28 Thermal conductivity Przewodnictwo cieplne OPTIMIZATION
discrepancies for T > 170 K radiation losses T-dependent Lorenz number ? error in D input value ? bipolaron contribution ? Cahill, 1989 OPTIMIZATION by rising disorder level controlled doping amorphization

29 Thermal conductivity Wiedemann-Franz law D=208 K

30 Thermoelectric performance Very large power factor !!!
esp. for ErPdSb and DyPdBi

31 Thermoelectric performance
ZT  0.15 ZT  0.32 figure of merit : state-of-the-art commercial devices e.g. p-type BixSb2-xTe3-ySey ZT ~ 1 for T = K

32 Thermoelectrical performance
DyPdBi ErPdSb comp.: 3d-metal half-Heusler phases, skutterudites, clathrates, …

33 Summary novel compounds : REPdSb and REPdBi RE = Y, Gd, Dy, Ho, Er
structural, magnetic, electrical and thermal properties : cubic (MgAgAs-type) paramagnetic (Er), antiferromagnetic (Gd,Dy,Ho); RE3+ ions semimetallic (narrow band semiconductors) electron and hole bands low concentrations of carriers (REPdSb) strongly T-dependent concentrations and mobilities electronic structure very sensitive to magnetic field (LT) promising thermoelectric characteristics (ErPdSb, DyPdBi) electronic band structure (role of disorder) Open problems high-temperature behaviour (LT for ErPdX) optimization of figure of merit

34 YPdSb: Heat capacity D=290 K =15 mJ/mol K2 p =0.19 E=126 K
Rocha, 1999 D=290 K =15 mJ/mol K2 p =0.19 E=126 K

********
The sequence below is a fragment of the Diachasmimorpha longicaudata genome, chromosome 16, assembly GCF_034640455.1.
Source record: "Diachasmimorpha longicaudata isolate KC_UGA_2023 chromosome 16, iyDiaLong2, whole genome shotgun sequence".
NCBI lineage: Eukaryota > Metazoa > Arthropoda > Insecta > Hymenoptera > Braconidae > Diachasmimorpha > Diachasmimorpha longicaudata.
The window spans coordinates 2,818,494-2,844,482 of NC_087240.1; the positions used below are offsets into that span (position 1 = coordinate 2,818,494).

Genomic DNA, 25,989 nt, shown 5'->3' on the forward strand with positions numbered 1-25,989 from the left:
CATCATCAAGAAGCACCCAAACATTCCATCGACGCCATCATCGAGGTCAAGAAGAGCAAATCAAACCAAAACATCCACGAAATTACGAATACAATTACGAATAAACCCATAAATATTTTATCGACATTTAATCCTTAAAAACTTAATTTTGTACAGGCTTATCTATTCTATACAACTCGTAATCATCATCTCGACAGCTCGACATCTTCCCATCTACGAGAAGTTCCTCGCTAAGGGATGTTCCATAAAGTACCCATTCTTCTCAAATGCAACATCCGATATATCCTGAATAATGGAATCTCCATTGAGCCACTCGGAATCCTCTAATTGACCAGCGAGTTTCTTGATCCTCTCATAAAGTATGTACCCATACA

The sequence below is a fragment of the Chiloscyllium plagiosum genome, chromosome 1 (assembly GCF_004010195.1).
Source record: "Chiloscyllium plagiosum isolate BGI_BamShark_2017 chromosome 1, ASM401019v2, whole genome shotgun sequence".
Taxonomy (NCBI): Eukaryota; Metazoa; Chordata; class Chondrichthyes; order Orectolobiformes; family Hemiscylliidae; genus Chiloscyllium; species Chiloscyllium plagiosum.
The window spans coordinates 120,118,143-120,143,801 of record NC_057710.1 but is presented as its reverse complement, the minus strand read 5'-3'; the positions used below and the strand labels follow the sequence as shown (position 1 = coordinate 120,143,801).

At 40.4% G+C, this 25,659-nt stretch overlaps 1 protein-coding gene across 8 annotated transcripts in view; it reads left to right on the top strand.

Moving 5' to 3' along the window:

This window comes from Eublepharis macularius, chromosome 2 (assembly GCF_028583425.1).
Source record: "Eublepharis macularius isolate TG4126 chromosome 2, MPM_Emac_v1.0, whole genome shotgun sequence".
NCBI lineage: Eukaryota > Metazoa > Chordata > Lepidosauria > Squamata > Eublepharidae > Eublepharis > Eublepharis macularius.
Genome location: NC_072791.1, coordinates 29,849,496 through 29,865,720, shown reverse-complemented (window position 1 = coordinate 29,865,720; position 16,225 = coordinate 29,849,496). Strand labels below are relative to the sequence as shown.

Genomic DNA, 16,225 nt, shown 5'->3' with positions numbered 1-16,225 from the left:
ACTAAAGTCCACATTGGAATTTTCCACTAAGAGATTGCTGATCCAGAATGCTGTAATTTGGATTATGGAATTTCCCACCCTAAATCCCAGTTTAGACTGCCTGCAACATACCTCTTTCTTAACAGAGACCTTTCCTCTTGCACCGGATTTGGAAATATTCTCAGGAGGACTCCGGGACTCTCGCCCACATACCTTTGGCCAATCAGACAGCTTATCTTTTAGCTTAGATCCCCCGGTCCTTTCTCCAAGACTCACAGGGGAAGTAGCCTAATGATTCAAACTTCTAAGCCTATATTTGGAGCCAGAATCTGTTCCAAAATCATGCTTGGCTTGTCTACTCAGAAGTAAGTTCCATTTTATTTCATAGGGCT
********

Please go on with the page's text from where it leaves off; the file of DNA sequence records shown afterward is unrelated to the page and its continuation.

35 Własności elektryczne
ErPdSb ?

36 Low-temperature magnetism
5.6 mB ErPdBi T B ErPdBi c(T) featureless down to 1.72 K Brillouin-like behaviour of s(B) m(1.72 K, 5 T) « gJ for Er3+ (9.0 mB) no anomaly in c’(T) ; upturn below 10 K in c”(T) ac susceptibility:

37 Electrical Resistivity
37% 16% 42% 19% electr. contacts: ultrasonic welding / silver paste !!!

38 ? ? LT Puzzle but intrinsic? phase transition ??? nearly same TC
featureless c(T) and C(T) intrinsic? extrinsic? ? phase transition ??? nearly same TC superconductivity ? high Tc and Bcr thin films of Sb/Bi on grain boundaries ??? but not detected by SEM fully reproducible restricted to Er-phases ? missing entropy !!! featureless c(T) & C(T) magnetism ? amplitude-modulated structure? multiaxial multi-Q structure ???

39 Zjawiska termoelektryczne
Poznań 2–12–2005 Zjawiska termoelektryczne Efekt Seebecka Kreowanie napięcia elektrycznego pod wpływem różnicy temperatur (gradientu pola elektrycznego pod wpływem gradientu temperatury), gdy nie ma przepływu pola elektrycznego. V Materiał A Materiał B T1 T2

40 Zjawiska termoelektryczne
Poznań 2–12–2005 Zjawiska termoelektryczne Efekt Peltiera Przepływ ciepła, którego strumień jest proporcjonalny do strumienia prądu elektrycznego J Materiał A Materiał B U =  J przy T = 0

41 Zjawiska termoelektryczne
Poznań 2–12–2005 Zjawiska termoelektryczne Efekt Thomsona Wydzielanie lub pochłanianie ciepła w czasie przepływu prądu przez przewodnik, gdy ma on niezerowy gradient temperatury. Ilość ciepła wydzielanego lub pochłanianego w jednostce czasu w trakcie zachodzenia zjawiska Thomsona zależy od natężenia prądu, rodzaju przewodnika i gradientu temperatury. Ustalenie związku między współczynnikami Peltiera i Seebecka - wykrycie symetrii współczynników kinetycznych.